Bells Are For Winners

What is it about the crisp ring of a bell that signals achievement has been won? Perhaps it is the feeling of sweet aural relief after an exhausting trial. Maybe it’s the indication you have captured a prize when others haven’t. Or even still, the ring of a bell might announce to those as far and wide as the sound may carry that a new victor is in town. Whatever the reason, bells are for winners.

Consider the grueling challenge of basic training to join our nation’s Armed Forces. Weeks of physical and mental tests push recruits to the very limits of their abilities. For cadets at the United States Military Academy at West Point, this culminates in a 12-mile road march back from Camp Buckner. What release after the hard slog to finally toll the finish-line bell.

Cadet at West Point rings a bell after 12-mile march

Image: Members of the U.S. Military Academy Class of 2022, USMA leadership, staff, faculty, and graduates completed a 12-mile road march from Camp Buckner on Aug. 13, 2018. The March Back is the new cadets’ final challenge of Cadet Basic Training. A ceremonial celebration will follow during the Acceptance Day parade, where recruits will officially join the Corps of Cadets. Courtesy: Michelle Eberhart, U.S. Army.*

Another famous endurance challenge, the Spartan Race, tests competitors across a series of races and obstacles of varying distances and difficulties. How do you know whether a contender has completed an element of the contest? Why, they ring a bell, of course.

Spartan Race competitor climbs a rope and rings a bell

Image: Command Sgt. Maj. Michael Livingston from the 1st Battalion 77th Armor Regiment, 4th Brigade Combat Team, 1st Armored Division "Highlanders" reaches for a bell at the top of a rope during the Spartan Race at Burnet, Texas, on May 19, 2012. Livingston completed the course twice in one weekend. Courtesy: Staff Sgt. Mike Norris, U.S. Army.*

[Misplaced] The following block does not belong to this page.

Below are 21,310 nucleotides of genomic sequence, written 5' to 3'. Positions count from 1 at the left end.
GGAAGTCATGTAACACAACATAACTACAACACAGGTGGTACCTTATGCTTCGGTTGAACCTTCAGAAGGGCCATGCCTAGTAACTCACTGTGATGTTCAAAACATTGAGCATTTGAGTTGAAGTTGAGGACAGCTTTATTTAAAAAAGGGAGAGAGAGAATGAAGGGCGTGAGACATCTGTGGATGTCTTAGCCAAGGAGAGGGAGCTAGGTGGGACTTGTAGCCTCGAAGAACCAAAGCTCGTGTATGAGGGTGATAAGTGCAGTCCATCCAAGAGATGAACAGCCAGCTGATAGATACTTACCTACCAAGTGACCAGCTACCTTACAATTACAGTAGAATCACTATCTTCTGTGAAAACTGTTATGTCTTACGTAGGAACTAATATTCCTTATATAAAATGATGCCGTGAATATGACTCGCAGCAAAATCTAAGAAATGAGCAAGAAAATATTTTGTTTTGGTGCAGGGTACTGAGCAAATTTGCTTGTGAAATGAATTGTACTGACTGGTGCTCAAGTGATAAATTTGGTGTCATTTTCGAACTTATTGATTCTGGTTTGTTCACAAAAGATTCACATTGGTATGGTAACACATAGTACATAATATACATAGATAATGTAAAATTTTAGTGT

For those undergoing treatment for cancer, ringing a bell at the end of radiation or chemotherapy treatments signals to the world that the patient is in remission and transitioning to a new, post-treatment life. Bells boost the morale of the patient, their family and friends, and the caregivers around them. Bells are often found at support events and fundraisers for cancer research, bringing a bright note of healing reverberations.

Woman rings a bell after relay to fund cancer research

Image: Runners in electric pink attire dappled in mud ring the celebration bell at the end of the Race for Life in aid of cancer research in Victoria Park, Warrington, Cheshire, England, on June 2, 2019.

There is no greater metaphor for achievement than climbing a mountain, so it seems only natural that when one climbs a mountain, one is rewarded with the clear tocsin of a bell rippling through the thin air. Many peaks around the world are dotted with bells in sturdy steeples to give intrepid climbers the satisfaction of both stunning views and glorious sounds.

So the next time you achieve something that makes you feel proud, whether great or small, reach for a bell and give it a ring. Why? Because bells are for winners.

Cover image: A woman stands beneath a purpose-built metal structure that holds a bell and is wrapped in prayer flags at the summit of Monte Coglians (Hohe Warte), the highest mountain of the Carnic Alps on the border between Italy and Austria.

*The appearance of U.S. Department of Defense (DoD) visual information does not imply or constitute DoD endorsement.